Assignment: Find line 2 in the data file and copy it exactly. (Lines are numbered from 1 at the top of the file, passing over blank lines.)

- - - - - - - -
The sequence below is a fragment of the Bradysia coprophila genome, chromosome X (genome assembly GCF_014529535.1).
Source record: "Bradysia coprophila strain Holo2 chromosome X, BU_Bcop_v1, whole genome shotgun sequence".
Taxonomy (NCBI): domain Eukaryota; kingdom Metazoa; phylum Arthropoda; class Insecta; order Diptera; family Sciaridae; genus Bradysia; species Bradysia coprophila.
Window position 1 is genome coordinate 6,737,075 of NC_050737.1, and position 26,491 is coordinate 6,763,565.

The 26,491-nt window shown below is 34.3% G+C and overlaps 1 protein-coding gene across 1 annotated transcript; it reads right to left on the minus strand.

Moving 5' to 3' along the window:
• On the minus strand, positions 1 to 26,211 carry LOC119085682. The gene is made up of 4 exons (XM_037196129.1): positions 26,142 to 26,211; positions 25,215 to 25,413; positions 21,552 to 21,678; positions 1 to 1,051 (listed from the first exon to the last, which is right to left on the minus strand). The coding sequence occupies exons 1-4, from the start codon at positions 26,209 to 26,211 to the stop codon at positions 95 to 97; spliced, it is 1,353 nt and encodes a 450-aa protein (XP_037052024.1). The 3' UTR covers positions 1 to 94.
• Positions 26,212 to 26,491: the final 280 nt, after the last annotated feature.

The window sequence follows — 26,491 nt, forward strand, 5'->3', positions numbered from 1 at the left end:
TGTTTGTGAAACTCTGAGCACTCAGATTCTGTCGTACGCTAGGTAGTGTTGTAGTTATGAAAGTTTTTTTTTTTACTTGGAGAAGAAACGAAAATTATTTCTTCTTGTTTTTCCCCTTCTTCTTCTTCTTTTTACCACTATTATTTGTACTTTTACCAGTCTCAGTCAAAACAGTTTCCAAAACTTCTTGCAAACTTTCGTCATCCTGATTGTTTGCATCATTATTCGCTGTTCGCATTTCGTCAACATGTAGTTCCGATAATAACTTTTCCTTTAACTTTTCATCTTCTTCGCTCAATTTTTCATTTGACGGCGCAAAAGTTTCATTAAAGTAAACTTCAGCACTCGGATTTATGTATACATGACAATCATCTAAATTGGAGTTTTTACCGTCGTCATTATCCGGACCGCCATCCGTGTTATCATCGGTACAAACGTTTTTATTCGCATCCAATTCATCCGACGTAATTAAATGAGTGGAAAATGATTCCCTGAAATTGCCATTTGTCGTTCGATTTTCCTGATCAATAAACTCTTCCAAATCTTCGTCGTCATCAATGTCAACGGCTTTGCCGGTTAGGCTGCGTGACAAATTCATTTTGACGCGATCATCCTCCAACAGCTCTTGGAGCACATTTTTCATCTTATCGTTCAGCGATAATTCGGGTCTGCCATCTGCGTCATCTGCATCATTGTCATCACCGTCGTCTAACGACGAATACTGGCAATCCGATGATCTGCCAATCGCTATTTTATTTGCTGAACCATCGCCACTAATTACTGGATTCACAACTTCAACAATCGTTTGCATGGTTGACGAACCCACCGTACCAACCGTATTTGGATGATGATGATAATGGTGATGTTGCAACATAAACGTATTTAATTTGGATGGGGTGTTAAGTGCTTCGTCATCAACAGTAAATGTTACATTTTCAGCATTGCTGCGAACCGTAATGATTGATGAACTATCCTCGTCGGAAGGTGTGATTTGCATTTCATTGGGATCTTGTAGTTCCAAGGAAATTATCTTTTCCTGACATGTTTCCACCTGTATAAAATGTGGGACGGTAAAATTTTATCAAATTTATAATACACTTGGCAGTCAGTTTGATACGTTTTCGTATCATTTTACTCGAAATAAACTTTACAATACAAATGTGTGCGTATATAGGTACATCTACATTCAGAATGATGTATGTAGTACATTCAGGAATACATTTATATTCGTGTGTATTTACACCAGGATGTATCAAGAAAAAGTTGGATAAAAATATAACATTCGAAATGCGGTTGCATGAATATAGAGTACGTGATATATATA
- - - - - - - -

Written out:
Source record: "Bradysia coprophila strain Holo2 chromosome X, BU_Bcop_v1, whole genome shotgun sequence".